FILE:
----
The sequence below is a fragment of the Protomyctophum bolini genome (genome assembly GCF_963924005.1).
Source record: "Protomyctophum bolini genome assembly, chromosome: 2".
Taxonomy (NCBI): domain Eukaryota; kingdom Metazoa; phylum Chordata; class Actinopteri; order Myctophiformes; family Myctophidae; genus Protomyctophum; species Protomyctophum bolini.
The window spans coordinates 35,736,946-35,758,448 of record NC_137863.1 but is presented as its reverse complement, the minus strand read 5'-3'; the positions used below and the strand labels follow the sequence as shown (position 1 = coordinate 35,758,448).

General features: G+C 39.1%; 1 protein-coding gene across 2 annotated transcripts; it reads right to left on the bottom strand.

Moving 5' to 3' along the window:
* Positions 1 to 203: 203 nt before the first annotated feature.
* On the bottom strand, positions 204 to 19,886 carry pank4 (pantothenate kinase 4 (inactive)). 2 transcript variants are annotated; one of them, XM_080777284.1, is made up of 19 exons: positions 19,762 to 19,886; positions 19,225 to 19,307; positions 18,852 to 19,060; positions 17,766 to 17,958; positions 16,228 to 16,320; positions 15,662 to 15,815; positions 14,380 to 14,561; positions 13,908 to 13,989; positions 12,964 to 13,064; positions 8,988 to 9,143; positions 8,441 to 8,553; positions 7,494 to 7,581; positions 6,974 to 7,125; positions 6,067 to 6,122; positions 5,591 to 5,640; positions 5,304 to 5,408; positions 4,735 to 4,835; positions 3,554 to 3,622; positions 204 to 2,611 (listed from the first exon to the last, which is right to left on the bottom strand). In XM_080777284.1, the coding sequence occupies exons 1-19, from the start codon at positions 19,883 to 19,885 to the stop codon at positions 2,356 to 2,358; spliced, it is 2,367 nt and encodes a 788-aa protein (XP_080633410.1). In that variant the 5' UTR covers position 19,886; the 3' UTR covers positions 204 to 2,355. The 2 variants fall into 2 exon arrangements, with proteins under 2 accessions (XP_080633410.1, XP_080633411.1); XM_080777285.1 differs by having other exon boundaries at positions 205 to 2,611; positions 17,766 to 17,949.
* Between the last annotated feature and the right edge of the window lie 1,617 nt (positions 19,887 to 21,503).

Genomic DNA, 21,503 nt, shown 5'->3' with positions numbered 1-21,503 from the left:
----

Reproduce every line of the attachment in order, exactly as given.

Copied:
The sequence below is a fragment of the Protomyctophum bolini genome (genome assembly GCF_963924005.1).
Source record: "Protomyctophum bolini genome assembly, chromosome: 2".
Taxonomy (NCBI): domain Eukaryota; kingdom Metazoa; phylum Chordata; class Actinopteri; order Myctophiformes; family Myctophidae; genus Protomyctophum; species Protomyctophum bolini.
The window spans coordinates 35,736,946-35,758,448 of record NC_137863.1 but is presented as its reverse complement, the minus strand read 5'-3'; the positions used below and the strand labels follow the sequence as shown (position 1 = coordinate 35,758,448).

General features: G+C 39.1%; 1 protein-coding gene across 2 annotated transcripts; it reads right to left on the bottom strand.

Moving 5' to 3' along the window:
* Positions 1 to 203: 203 nt before the first annotated feature.
* On the bottom strand, positions 204 to 19,886 carry pank4 (pantothenate kinase 4 (inactive)). 2 transcript variants are annotated; one of them, XM_080777284.1, is made up of 19 exons: positions 19,762 to 19,886; positions 19,225 to 19,307; positions 18,852 to 19,060; positions 17,766 to 17,958; positions 16,228 to 16,320; positions 15,662 to 15,815; positions 14,380 to 14,561; positions 13,908 to 13,989; positions 12,964 to 13,064; positions 8,988 to 9,143; positions 8,441 to 8,553; positions 7,494 to 7,581; positions 6,974 to 7,125; positions 6,067 to 6,122; positions 5,591 to 5,640; positions 5,304 to 5,408; positions 4,735 to 4,835; positions 3,554 to 3,622; positions 204 to 2,611 (listed from the first exon to the last, which is right to left on the bottom strand). In XM_080777284.1, the coding sequence occupies exons 1-19, from the start codon at positions 19,883 to 19,885 to the stop codon at positions 2,356 to 2,358; spliced, it is 2,367 nt and encodes a 788-aa protein (XP_080633410.1). In that variant the 5' UTR covers position 19,886; the 3' UTR covers positions 204 to 2,355. The 2 variants fall into 2 exon arrangements, with proteins under 2 accessions (XP_080633410.1, XP_080633411.1); XM_080777285.1 differs by having other exon boundaries at positions 205 to 2,611; positions 17,766 to 17,949.
* Between the last annotated feature and the right edge of the window lie 1,617 nt (positions 19,887 to 21,503).

Genomic DNA, 21,503 nt, shown 5'->3' with positions numbered 1-21,503 from the left: